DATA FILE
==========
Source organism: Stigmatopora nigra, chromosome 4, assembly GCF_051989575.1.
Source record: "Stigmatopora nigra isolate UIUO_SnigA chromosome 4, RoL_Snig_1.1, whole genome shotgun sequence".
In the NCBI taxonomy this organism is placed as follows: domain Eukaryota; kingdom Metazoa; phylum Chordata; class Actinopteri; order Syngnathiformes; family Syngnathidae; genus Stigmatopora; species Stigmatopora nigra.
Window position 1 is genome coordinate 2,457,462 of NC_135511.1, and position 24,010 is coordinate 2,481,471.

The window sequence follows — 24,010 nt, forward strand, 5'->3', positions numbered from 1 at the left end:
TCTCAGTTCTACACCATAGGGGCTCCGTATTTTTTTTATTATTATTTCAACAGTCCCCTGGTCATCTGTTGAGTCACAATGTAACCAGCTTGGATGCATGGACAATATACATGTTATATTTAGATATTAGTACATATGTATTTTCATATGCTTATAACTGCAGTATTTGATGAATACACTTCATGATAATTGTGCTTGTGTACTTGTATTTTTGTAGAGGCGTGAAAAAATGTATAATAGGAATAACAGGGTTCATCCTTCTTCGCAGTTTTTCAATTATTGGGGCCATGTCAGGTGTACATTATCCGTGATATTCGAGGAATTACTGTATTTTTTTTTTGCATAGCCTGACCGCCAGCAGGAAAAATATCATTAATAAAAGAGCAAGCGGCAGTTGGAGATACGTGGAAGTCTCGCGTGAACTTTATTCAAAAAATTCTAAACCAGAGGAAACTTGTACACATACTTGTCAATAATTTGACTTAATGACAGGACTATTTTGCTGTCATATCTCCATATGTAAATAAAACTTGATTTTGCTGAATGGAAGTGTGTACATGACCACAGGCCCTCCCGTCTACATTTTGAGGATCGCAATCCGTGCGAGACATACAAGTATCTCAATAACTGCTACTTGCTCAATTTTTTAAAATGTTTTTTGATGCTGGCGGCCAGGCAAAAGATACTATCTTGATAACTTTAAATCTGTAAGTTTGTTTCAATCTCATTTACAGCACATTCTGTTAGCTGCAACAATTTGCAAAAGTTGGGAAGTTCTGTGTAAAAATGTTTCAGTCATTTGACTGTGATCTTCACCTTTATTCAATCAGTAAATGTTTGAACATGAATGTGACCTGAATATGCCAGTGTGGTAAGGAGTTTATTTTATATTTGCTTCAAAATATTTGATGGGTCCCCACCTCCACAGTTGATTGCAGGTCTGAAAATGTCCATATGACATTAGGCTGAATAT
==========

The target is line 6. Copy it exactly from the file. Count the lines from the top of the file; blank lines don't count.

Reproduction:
TCTCAGTTCTACACCATAGGGGCTCCGTATTTTTTTTATTATTATTTCAACAGTCCCCTGGTCATCTGTTGAGTCACAATGTAACCAGCTTGGATGCATGGACAATATACATGTTATATTTAGATATTAGTACATATGTATTTTCATATGCTTATAACTGCAGTATTTGATGAATACACTTCATGATAATTGTGCTTGTGTACTTGTATTTTTGTAGAGGCGTGAAAAAATGTATAATAGGAATAACAGGGTTCATCCTTCTTCGCAGTTTTTCAATTATTGGGGCCATGTCAGGTGTACATTATCCGTGATATTCGAGGAATTACTGTATTTTTTTTTTGCATAGCCTGACCGCCAGCAGGAAAAATATCATTAATAAAAGAGCAAGCGGCAGTTGGAGATACGTGGAAGTCTCGCGTGAACTTTATTCAAAAAATTCTAAACCAGAGGAAACTTGTACACATACTTGTCAATAATTTGACTTAATGACAGGACTATTTTGCTGTCATATCTCCATATGTAAATAAAACTTGATTTTGCTGAATGGAAGTGTGTACATGACCACAGGCCCTCCCGTCTACATTTTGAGGATCGCAATCCGTGCGAGACATACAAGTATCTCAATAACTGCTACTTGCTCAATTTTTTAAAATGTTTTTTGATGCTGGCGGCCAGGCAAAAGATACTATCTTGATAACTTTAAATCTGTAAGTTTGTTTCAATCTCATTTACAGCACATTCTGTTAGCTGCAACAATTTGCAAAAGTTGGGAAGTTCTGTGTAAAAATGTTTCAGTCATTTGACTGTGATCTTCACCTTTATTCAATCAGTAAATGTTTGAACATGAATGTGACCTGAATATGCCAGTGTGGTAAGGAGTTTATTTTATATTTGCTTCAAAATATTTGATGGGTCCCCACCTCCACAGTTGATTGCAGGTCTGAAAATGTCCATATGACATTAGGCTGAATAT